**Van Quynh Le**^{1}

^{1}Faculty of Automotive and Power Machinery Engineering, Thai Nguyen University of Technology, Thai Nguyen, Vietnam

^{1}Corresponding author

Vibroengineering PROCEDIA, Vol. 14, 2017, p. 220-226.
https://doi.org/10.21595/vp.2017.19224

Received 20 September 2017; accepted 30 September 2017; published 21 October 2017

Copyright © 2017 - JVE International Ltd.

In order to compare the performance of heavy truck suspension system, a 3D dynamic model with 14 degrees of freedom is developed with the dynamic models of the traditional and new air suspension systems to compare the performance of the air suspension systems for reducing the negative impacts on the road surface when vehicle moves on the different road conditions. Dynamic modes of two different types of the air suspension systems are respectively established and a dynamic load coefficient (DLC) is chosen as objective function which uses Matlab/Simulink software to simulate and determine the values of objective function. The results shown that the performance of the new air suspension system is better than the tradition air suspension for reducing the negative impact on road surface under the different operating conditions of vehicle. Especially, the DLC values of wheels at 3rd axle of vehicle with the new air suspension system are respectively reduced by 6.7 %, 7.0 %, 7.4 %, 7.7 % and 8.5 % in comparison with the traditional air suspension system when vehicle moves on the different pavement conditions a velocity of 20 m/s and fully loaded. In addition, the study results not only can provide a reference for designers but also traffic management to reduce the negative impact on road surface.

**Keywords: ** heavy truck, air suspension, dynamic model, dynamic load coefficient.

Vehicle suspension system plays an important role not only in improving the ride comfort movement but also reducing the negative impacts of road surfaces. A three-dimensional 3D vehicle-pavement coupled model to simulate the pavement dynamic loads induced by the vehicle-pavement interaction where both the vehicle vibration and pavement deformation were introduced by X. M. Shi and C. S. Cai [1]. The study results indicated that under rough road conditions the dynamic loads of vehicles are signiﬁcantly higher than the static loads. Based on the analysis of nonlinear geometric characteristics of the suspension systems and tires, a 3D nonlinear dynamic model of a typical heavy truck is developed by Le Van Quynh, etc. [2]. The impact factors of dynamic tire loads are used to evaluate the dynamic interaction between heavy vehicles. The study results provide both the warning limits of road surface roughness and the limits of corresponding dynamic parameters for the 5- axle heavy truck.

Air suspension is increasingly used on heavy vehicles due to its capabilities of providing better ride quality and reducing the negative impacts of road surfaces. A semi-active suspension system with a rolling lobe air spring is firstly modeled and a novel front axle vertical acceleration-based road prediction model is constructed by Zhengchao Xie, etc. [3]. Simulation results show that the ride quality, the road holding, the handling capability, the road friendliness, and the comprehensive performance of the semi-active air suspension with FPW outperform those with the traditional active suspension with PID-wheelbase preview controller (APP).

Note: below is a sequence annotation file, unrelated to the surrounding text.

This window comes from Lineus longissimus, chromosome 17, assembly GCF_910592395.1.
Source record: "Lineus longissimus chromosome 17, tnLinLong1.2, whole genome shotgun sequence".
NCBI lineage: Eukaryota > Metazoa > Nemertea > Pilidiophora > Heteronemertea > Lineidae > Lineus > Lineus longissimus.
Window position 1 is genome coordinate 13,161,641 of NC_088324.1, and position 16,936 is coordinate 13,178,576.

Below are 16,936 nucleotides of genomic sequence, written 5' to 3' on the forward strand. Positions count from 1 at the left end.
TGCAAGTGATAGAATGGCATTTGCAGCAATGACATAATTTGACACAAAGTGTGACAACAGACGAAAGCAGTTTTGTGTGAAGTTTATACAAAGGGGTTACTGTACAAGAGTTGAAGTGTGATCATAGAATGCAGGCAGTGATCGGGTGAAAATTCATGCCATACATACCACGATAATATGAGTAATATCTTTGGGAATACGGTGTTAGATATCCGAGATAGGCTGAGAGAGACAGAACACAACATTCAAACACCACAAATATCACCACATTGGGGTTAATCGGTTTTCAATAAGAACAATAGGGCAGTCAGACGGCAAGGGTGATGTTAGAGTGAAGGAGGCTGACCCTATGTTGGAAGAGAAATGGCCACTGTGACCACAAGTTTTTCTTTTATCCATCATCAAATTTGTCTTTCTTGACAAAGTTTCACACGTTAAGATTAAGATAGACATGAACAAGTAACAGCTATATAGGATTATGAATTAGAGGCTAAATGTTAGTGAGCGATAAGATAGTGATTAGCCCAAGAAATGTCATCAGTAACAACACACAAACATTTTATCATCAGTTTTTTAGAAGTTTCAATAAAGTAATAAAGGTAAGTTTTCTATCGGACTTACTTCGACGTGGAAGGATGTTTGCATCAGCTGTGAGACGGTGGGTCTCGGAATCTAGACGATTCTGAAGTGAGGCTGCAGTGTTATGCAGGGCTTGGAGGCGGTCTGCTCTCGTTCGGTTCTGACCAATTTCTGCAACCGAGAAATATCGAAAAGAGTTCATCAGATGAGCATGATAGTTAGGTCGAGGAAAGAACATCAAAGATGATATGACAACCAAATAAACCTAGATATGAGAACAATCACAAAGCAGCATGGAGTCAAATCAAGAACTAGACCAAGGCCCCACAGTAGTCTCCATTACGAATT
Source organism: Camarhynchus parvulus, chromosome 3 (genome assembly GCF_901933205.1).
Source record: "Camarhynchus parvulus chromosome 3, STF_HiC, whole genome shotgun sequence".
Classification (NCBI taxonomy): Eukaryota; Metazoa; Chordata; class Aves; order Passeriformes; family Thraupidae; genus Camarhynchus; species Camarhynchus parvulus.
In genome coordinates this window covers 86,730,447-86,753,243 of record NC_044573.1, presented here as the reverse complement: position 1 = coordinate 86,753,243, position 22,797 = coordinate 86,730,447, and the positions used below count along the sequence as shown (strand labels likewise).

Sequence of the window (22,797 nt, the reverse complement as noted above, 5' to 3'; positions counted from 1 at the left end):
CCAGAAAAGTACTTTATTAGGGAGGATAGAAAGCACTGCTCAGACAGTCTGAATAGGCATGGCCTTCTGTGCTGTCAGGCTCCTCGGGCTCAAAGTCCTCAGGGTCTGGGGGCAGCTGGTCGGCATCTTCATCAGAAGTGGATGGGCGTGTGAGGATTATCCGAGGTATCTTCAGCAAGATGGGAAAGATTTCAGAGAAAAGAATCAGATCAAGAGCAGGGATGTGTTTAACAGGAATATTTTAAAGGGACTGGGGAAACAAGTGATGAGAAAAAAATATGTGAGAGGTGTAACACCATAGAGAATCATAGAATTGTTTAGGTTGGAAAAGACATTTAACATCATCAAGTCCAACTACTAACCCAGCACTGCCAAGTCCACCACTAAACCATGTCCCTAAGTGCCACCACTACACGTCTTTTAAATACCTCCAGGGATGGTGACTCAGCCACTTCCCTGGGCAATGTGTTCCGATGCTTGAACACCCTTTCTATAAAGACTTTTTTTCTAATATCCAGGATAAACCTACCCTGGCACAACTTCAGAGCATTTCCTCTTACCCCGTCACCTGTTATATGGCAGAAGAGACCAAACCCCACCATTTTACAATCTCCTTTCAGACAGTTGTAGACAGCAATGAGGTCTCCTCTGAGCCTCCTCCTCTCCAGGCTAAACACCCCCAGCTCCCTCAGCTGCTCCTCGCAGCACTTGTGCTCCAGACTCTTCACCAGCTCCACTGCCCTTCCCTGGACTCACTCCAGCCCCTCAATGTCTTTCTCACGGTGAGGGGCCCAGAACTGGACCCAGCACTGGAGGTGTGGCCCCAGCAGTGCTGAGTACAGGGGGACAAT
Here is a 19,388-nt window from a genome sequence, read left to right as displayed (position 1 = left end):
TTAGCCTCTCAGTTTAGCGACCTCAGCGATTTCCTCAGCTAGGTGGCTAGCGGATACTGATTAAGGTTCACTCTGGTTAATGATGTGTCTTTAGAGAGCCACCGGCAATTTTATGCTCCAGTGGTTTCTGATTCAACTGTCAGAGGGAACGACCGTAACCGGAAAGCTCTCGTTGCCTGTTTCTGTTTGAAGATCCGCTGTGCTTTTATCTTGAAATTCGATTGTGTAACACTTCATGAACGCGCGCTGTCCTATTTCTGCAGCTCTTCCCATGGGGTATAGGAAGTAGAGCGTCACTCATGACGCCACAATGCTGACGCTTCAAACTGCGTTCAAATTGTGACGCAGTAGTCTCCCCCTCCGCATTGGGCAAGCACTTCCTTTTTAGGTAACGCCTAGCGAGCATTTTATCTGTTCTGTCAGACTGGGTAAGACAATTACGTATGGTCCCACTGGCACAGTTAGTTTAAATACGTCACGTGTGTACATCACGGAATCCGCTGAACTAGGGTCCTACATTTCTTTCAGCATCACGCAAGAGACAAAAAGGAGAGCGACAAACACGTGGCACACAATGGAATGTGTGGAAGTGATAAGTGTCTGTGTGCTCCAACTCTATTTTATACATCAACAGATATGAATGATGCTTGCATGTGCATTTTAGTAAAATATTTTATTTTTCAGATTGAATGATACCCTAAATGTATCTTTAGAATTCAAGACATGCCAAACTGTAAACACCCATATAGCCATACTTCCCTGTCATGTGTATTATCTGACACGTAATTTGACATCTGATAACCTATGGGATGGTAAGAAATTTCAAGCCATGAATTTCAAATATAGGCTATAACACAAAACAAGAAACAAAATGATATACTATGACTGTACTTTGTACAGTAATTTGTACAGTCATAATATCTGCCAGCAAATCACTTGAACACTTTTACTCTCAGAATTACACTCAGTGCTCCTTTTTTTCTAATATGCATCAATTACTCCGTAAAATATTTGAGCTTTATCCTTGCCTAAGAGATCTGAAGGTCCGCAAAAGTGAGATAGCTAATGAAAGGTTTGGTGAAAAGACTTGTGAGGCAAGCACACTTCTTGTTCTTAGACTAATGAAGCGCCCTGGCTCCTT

Nowadays, the dynamic model of the air suspension system is increasingly developed to improve vehicle performance and the basis for mathematical models of air springs is to measure its mechanical properties. The mechanical behavior of air springs is often very complicated. The behavior is mainly based on fluid dynamic and thermodynamic mechanisms, where important quantities in such mechanisms are pressure, volume, temperature, mass flow rate, density, and energy of the air as well as shape of the air volume [4]. There exist many different kinds of the air spring models, such as Nishimura, VAMPIRE, SIPPAC, and GENSYS. However, only the GENSYS model [4, 5] is fully descriptive the three different effects of the air spring as the elastic stiffness, the friction damper and the nonlinear viscous damper.

The major goal of this study is to develop the dynamic model of a semi-trailer truck using two different types of the air suspension system at the second axle and the third axle for comparing and analyzing the inﬂuence of the performance of suspension system on the road surface. A dynamic load coefficient (DLC) is chosen as objective function which uses Matlab/Simulink software to simulate and determine the values of objective function. Both the traditional dynamic model and Gensys’s dynamic model of the air suspension systems are selected for comparing the performance of suspension systems when vehicle moves the different conditions, such as the different vehicle speeds and road surface roughness.

A 5-axle semi-trailer truck with a dependent suspension system for the front axle and a walking beam suspension system for the rear axles are developed for comparing the performance of suspension system. A semi-trailer truck dynamic model with 14 degrees of freedom is established for comparing the performance of the traditional and new air suspension systems, as shown in Fig. 1(a), 1(b). Dynamic modes of two different types of the air suspension systems including a tradition dynamic model and new dynamic model for the second axle and the third axle of semi-trailer truck is respectively established, as shown in Fig. 1(c), 1(e) and the new air spring model is shown in Fig. 1(d).

**Fig. 1.**
Vehicle and air suspension system dynamic model